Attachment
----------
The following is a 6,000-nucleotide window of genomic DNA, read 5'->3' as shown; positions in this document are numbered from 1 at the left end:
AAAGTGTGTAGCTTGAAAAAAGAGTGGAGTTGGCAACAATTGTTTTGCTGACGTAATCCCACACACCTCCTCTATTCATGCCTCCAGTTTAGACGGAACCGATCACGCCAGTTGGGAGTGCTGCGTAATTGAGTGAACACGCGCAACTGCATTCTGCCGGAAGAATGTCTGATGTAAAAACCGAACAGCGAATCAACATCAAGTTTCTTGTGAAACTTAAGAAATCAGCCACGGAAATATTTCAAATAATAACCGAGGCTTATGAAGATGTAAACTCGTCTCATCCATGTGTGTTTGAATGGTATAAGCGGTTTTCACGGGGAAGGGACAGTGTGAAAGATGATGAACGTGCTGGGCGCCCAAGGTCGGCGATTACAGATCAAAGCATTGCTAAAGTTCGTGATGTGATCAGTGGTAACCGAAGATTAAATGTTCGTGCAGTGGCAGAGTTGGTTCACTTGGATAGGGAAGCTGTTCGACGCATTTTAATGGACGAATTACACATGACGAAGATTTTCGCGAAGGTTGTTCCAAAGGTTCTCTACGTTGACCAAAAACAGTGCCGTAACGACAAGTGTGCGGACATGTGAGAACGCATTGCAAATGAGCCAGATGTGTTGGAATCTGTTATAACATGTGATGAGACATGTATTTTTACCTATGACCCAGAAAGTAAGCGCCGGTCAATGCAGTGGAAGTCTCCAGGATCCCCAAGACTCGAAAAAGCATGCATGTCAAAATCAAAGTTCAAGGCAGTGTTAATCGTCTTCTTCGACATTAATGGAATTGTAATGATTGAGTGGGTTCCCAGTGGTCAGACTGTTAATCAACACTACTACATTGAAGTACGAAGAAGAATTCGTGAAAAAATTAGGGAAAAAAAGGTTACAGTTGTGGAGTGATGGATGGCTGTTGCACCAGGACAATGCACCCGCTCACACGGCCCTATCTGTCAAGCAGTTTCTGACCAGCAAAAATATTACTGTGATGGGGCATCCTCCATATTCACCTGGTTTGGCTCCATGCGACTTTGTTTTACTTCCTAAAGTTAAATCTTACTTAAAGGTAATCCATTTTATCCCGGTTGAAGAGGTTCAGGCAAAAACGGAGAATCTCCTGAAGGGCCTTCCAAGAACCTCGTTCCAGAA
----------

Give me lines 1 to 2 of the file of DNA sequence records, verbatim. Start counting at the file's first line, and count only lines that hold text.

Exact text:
The following is a 6,000-nucleotide window of genomic DNA, read 5'->3' as shown; positions in this document are numbered from 1 at the left end:
AAAGTGTGTAGCTTGAAAAAAGAGTGGAGTTGGCAACAATTGTTTTGCTGACGTAATCCCACACACCTCCTCTATTCATGCCTCCAGTTTAGACGGAACCGATCACGCCAGTTGGGAGTGCTGCGTAATTGAGTGAACACGCGCAACTGCATTCTGCCGGAAGAATGTCTGATGTAAAAACCGAACAGCGAATCAACATCAAGTTTCTTGTGAAACTTAAGAAATCAGCCACGGAAATATTTCAAATAATAACCGAGGCTTATGAAGATGTAAACTCGTCTCATCCATGTGTGTTTGAATGGTATAAGCGGTTTTCACGGGGAAGGGACAGTGTGAAAGATGATGAACGTGCTGGGCGCCCAAGGTCGGCGATTACAGATCAAAGCATTGCTAAAGTTCGTGATGTGATCAGTGGTAACCGAAGATTAAATGTTCGTGCAGTGGCAGAGTTGGTTCACTTGGATAGGGAAGCTGTTCGACGCATTTTAATGGACGAATTACACATGACGAAGATTTTCGCGAAGGTTGTTCCAAAGGTTCTCTACGTTGACCAAAAACAGTGCCGTAACGACAAGTGTGCGGACATGTGAGAACGCATTGCAAATGAGCCAGATGTGTTGGAATCTGTTATAACATGTGATGAGACATGTATTTTTACCTATGACCCAGAAAGTAAGCGCCGGTCAATGCAGTGGAAGTCTCCAGGATCCCCAAGACTCGAAAAAGCATGCATGTCAAAATCAAAGTTCAAGGCAGTGTTAATCGTCTTCTTCGACATTAATGGAATTGTAATGATTGAGTGGGTTCCCAGTGGTCAGACTGTTAATCAACACTACTACATTGAAGTACGAAGAAGAATTCGTGAAAAAATTAGGGAAAAAAAGGTTACAGTTGTGGAGTGATGGATGGCTGTTGCACCAGGACAATGCACCCGCTCACACGGCCCTATCTGTCAAGCAGTTTCTGACCAGCAAAAATATTACTGTGATGGGGCATCCTCCATATTCACCTGGTTTGGCTCCATGCGACTTTGTTTTACTTCCTAAAGTTAAATCTTACTTAAAGGTAATCCATTTTATCCCGGTTGAAGAGGTTCAGGCAAAAACGGAGAATCTCCTGAAGGGCCTTCCAAGAACCTCGTTCCAGAA